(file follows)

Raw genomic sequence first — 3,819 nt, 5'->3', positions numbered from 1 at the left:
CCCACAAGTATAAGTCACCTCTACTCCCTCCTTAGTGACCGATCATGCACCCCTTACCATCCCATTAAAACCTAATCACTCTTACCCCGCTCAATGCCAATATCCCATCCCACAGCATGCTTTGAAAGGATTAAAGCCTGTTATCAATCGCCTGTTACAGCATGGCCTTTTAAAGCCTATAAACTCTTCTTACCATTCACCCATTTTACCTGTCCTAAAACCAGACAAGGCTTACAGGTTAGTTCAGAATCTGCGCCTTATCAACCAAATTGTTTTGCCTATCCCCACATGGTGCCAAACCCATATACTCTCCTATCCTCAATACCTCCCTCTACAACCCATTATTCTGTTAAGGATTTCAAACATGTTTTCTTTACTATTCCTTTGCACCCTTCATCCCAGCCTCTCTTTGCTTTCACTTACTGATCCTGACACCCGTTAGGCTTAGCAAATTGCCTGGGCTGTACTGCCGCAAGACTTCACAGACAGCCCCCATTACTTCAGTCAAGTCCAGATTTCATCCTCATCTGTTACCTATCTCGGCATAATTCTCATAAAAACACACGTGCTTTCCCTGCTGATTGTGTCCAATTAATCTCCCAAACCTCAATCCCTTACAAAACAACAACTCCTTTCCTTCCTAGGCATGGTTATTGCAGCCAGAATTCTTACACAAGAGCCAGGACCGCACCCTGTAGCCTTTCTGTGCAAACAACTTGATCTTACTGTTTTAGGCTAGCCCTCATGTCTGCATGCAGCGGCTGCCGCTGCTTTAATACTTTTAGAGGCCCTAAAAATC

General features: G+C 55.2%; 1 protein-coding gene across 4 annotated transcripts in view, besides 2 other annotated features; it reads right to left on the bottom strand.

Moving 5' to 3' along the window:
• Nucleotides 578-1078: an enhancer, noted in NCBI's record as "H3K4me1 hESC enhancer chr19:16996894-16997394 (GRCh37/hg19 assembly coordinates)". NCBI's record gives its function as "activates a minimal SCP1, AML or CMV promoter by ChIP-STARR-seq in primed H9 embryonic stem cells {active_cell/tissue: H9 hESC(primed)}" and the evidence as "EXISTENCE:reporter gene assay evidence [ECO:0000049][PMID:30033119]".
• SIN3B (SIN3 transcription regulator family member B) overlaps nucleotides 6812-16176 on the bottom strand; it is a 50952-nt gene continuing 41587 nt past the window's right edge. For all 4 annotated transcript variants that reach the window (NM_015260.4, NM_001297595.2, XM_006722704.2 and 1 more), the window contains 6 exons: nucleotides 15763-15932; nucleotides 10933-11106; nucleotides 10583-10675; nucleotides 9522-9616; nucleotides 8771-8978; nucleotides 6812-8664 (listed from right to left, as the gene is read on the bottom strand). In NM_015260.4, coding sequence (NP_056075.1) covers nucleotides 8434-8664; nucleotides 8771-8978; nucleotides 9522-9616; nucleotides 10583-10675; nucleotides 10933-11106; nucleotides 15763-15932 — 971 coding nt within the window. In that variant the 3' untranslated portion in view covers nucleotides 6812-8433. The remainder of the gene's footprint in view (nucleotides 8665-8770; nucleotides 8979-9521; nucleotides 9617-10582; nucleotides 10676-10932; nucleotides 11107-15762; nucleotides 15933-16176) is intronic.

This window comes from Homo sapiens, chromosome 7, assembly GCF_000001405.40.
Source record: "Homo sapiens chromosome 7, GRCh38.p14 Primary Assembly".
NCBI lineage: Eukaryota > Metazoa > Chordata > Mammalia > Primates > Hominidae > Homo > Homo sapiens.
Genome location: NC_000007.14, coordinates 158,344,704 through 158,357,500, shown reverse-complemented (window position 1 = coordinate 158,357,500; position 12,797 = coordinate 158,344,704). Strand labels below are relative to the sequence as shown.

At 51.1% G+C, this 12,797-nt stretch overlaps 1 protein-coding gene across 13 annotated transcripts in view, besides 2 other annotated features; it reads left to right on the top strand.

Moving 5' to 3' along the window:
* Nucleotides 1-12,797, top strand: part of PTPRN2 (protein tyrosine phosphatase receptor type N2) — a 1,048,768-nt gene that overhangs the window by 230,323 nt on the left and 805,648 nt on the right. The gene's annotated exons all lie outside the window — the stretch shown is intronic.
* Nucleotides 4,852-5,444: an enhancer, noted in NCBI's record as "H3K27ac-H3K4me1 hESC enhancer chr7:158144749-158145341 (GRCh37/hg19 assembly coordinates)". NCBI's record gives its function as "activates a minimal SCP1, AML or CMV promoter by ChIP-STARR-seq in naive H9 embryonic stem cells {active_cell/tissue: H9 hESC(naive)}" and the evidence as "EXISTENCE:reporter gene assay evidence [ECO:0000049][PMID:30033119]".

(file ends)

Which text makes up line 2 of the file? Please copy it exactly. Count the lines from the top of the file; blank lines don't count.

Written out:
CCCACAAGTATAAGTCACCTCTACTCCCTCCTTAGTGACCGATCATGCACCCCTTACCATCCCATTAAAACCTAATCACTCTTACCCCGCTCAATGCCAATATCCCATCCCACAGCATGCTTTGAAAGGATTAAAGCCTGTTATCAATCGCCTGTTACAGCATGGCCTTTTAAAGCCTATAAACTCTTCTTACCATTCACCCATTTTACCTGTCCTAAAACCAGACAAGGCTTACAGGTTAGTTCAGAATCTGCGCCTTATCAACCAAATTGTTTTGCCTATCCCCACATGGTGCCAAACCCATATACTCTCCTATCCTCAATACCTCCCTCTACAACCCATTATTCTGTTAAGGATTTCAAACATGTTTTCTTTACTATTCCTTTGCACCCTTCATCCCAGCCTCTCTTTGCTTTCACTTACTGATCCTGACACCCGTTAGGCTTAGCAAATTGCCTGGGCTGTACTGCCGCAAGACTTCACAGACAGCCCCCATTACTTCAGTCAAGTCCAGATTTCATCCTCATCTGTTACCTATCTCGGCATAATTCTCATAAAAACACACGTGCTTTCCCTGCTGATTGTGTCCAATTAATCTCCCAAACCTCAATCCCTTACAAAACAACAACTCCTTTCCTTCCTAGGCATGGTTATTGCAGCCAGAATTCTTACACAAGAGCCAGGACCGCACCCTGTAGCCTTTCTGTGCAAACAACTTGATCTTACTGTTTTAGGCTAGCCCTCATGTCTGCATGCAGCGGCTGCCGCTGCTTTAATACTTTTAGAGGCCCTAAAAATC